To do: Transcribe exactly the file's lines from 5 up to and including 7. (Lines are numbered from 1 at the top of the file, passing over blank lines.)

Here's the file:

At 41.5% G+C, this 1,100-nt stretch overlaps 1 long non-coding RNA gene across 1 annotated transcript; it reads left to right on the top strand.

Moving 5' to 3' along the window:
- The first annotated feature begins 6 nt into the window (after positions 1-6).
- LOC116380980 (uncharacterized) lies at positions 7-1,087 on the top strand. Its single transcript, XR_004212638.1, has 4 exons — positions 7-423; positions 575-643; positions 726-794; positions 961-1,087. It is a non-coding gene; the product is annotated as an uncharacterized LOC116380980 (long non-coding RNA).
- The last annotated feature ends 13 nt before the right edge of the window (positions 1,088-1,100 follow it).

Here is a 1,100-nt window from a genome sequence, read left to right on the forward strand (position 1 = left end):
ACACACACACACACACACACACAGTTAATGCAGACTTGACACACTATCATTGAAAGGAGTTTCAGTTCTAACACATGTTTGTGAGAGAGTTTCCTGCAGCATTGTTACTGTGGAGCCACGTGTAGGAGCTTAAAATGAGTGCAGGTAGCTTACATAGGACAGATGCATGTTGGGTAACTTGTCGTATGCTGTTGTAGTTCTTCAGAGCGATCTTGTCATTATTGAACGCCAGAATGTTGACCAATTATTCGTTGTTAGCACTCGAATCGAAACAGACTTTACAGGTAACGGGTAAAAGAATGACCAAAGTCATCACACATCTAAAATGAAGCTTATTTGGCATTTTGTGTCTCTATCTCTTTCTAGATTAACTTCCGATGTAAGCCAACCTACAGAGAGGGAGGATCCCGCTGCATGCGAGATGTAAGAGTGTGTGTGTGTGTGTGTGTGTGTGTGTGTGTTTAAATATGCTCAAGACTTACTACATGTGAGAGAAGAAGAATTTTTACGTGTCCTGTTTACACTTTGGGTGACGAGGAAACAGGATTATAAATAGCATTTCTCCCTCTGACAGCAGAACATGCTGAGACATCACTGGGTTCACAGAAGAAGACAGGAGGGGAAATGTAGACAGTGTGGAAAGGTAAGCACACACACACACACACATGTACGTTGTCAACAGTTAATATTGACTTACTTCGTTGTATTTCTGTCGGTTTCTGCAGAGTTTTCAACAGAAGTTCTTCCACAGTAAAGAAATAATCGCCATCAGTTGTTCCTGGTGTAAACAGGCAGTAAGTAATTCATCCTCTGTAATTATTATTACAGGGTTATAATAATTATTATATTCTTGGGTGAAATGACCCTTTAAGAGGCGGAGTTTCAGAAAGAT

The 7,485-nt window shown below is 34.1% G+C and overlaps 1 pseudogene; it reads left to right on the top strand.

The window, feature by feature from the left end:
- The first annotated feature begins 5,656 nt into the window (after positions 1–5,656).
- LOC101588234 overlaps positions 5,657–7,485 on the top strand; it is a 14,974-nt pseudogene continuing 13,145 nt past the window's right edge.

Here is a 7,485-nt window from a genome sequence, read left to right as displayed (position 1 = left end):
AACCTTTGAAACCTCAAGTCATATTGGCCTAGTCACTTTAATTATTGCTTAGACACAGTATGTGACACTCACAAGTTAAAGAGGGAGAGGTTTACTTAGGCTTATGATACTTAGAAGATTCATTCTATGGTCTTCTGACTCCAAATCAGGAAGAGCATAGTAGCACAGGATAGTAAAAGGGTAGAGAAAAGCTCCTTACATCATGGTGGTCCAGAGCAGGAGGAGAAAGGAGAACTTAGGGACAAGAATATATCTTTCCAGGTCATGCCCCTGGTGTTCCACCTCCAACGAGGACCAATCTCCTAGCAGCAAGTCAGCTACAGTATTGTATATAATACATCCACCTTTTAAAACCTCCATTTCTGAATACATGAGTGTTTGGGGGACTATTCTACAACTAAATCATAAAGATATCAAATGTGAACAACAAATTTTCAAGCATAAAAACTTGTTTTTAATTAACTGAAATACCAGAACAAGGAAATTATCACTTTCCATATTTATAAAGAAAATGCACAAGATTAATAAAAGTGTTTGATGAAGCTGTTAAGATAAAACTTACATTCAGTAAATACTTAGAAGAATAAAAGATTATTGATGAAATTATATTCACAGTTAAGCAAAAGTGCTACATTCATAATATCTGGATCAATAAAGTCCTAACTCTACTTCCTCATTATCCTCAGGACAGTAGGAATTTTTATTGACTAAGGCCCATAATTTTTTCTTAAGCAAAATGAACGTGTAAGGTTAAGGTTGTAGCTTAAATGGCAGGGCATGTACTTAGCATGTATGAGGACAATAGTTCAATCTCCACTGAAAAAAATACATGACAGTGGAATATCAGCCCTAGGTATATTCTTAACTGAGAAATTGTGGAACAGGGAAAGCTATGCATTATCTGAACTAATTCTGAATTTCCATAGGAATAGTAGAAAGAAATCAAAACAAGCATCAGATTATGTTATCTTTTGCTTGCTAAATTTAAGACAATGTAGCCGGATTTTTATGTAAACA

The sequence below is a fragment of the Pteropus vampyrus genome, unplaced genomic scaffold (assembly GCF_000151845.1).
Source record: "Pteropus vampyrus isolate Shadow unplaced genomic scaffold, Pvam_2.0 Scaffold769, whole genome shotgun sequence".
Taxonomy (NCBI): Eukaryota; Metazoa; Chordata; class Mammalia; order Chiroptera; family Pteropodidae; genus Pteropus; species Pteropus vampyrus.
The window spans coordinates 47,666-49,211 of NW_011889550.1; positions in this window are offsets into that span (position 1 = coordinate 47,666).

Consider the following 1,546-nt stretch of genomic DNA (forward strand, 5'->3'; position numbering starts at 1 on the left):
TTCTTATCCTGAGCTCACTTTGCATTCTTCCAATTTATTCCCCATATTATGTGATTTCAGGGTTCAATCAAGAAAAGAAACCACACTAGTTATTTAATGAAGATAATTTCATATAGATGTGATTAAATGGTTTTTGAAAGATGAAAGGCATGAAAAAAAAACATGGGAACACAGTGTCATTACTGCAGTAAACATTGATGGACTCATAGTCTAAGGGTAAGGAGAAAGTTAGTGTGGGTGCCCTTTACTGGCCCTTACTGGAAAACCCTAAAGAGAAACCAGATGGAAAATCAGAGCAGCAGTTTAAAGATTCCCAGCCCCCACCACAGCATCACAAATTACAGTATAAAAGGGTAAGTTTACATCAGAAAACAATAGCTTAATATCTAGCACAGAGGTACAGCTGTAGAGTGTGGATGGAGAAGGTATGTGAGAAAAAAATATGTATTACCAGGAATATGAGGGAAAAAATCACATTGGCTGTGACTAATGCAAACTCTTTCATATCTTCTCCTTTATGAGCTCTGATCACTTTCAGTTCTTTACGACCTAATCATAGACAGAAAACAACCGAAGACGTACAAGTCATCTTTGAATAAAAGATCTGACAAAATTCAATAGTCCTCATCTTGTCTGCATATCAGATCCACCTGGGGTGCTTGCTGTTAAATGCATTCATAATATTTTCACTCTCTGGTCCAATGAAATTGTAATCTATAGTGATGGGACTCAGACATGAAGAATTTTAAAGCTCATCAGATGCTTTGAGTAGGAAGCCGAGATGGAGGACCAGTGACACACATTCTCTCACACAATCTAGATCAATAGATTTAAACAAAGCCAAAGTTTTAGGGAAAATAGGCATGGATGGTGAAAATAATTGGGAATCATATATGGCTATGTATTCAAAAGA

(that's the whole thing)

- The last annotated feature ends 13 nt before the right edge of the window (positions 1,088-1,100 follow it).

Here is a 1,100-nt window from a genome sequence, read left to right on the forward strand (position 1 = left end):
ACACACACACACACACACACACAGTTAATGCAGACTTGACACACTATCATTGAAAGGAGTTTCAGTTCTAACACATGTTTGTGAGAGAGTTTCCTGCAGCATTGTTACTGTGGAGCCACGTGTAGGAGCTTAAAATGAGTGCAGGTAGCTTACATAGGACAGATGCATGTTGGGTAACTTGTCGTATGCTGTTGTAGTTCTTCAGAGCGATCTTGTCATTATTGAACGCCAGAATGTTGACCAATTATTCGTTGTTAGCACTCGAATCGAAACAGACTTTACAGGTAACGGGTAAAAGAATGACCAAAGTCATCACACATCTAAAATGAAGCTTATTTGGCATTTTGTGTCTCTATCTCTTTCTAGATTAACTTCCGATGTAAGCCAACCTACAGAGAGGGAGGATCCCGCTGCATGCGAGATGTAAGAGTGTGTGTGTGTGTGTGTGTGTGTGTGTGTGTTTAAATATGCTCAAGACTTACTACATGTGAGAGAAGAAGAATTTTTACGTGTCCTGTTTACACTTTGGGTGACGAGGAAACAGGATTATAAATAGCATTTCTCCCTCTGACAGCAGAACATGCTGAGACATCACTGGGTTCACAGAAGAAGACAGGAGGGGAAATGTAGACAGTGTGGAAAGGTAAGCACACACACACACACACATGTACGTTGTCAACAGTTAATATTGACTTACTTCGTTGTATTTCTGTCGGTTTCTGCAGAGTTTTCAACAGAAGTTCTTCCACAGTAAAGAAATAATCGCCATCAGTTGTTCCTGGTGTAAACAGGCAGTAAGTAATTCATCCTCTGTAATTATTATTACAGGGTTATAATAATTATTATATTCTTGGGTGAAATGACCCTTTAAGAGGCGGAGTTTCAGAAAGAT